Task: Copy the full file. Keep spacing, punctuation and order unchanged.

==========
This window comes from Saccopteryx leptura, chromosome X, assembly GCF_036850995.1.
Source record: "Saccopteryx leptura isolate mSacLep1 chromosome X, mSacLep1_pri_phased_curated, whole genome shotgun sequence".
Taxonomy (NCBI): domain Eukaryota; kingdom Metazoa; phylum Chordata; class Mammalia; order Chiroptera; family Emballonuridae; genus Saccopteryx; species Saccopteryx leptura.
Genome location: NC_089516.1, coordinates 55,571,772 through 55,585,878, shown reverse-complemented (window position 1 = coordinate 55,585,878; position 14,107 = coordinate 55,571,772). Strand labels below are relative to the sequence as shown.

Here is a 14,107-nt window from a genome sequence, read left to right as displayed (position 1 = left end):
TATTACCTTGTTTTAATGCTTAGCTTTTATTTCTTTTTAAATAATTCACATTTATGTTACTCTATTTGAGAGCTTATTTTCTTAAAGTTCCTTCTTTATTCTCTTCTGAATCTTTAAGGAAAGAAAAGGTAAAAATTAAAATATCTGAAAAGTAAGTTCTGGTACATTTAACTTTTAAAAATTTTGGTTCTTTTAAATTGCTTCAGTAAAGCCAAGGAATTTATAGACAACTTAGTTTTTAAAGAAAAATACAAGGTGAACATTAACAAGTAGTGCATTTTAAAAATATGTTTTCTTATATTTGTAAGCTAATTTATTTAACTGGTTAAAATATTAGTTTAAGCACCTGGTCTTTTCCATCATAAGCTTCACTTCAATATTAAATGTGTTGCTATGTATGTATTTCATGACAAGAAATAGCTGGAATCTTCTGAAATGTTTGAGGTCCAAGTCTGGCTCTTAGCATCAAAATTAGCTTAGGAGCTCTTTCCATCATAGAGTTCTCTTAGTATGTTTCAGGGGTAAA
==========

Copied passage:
This window comes from Saccopteryx leptura, chromosome X, assembly GCF_036850995.1.
Source record: "Saccopteryx leptura isolate mSacLep1 chromosome X, mSacLep1_pri_phased_curated, whole genome shotgun sequence".
Taxonomy (NCBI): domain Eukaryota; kingdom Metazoa; phylum Chordata; class Mammalia; order Chiroptera; family Emballonuridae; genus Saccopteryx; species Saccopteryx leptura.
Genome location: NC_089516.1, coordinates 55,571,772 through 55,585,878, shown reverse-complemented (window position 1 = coordinate 55,585,878; position 14,107 = coordinate 55,571,772). Strand labels below are relative to the sequence as shown.

Here is a 14,107-nt window from a genome sequence, read left to right as displayed (position 1 = left end):
TATTACCTTGTTTTAATGCTTAGCTTTTATTTCTTTTTAAATAATTCACATTTATGTTACTCTATTTGAGAGCTTATTTTCTTAAAGTTCCTTCTTTATTCTCTTCTGAATCTTTAAGGAAAGAAAAGGTAAAAATTAAAATATCTGAAAAGTAAGTTCTGGTACATTTAACTTTTAAAAATTTTGGTTCTTTTAAATTGCTTCAGTAAAGCCAAGGAATTTATAGACAACTTAGTTTTTAAAGAAAAATACAAGGTGAACATTAACAAGTAGTGCATTTTAAAAATATGTTTTCTTATATTTGTAAGCTAATTTATTTAACTGGTTAAAATATTAGTTTAAGCACCTGGTCTTTTCCATCATAAGCTTCACTTCAATATTAAATGTGTTGCTATGTATGTATTTCATGACAAGAAATAGCTGGAATCTTCTGAAATGTTTGAGGTCCAAGTCTGGCTCTTAGCATCAAAATTAGCTTAGGAGCTCTTTCCATCATAGAGTTCTCTTAGTATGTTTCAGGGGTAAA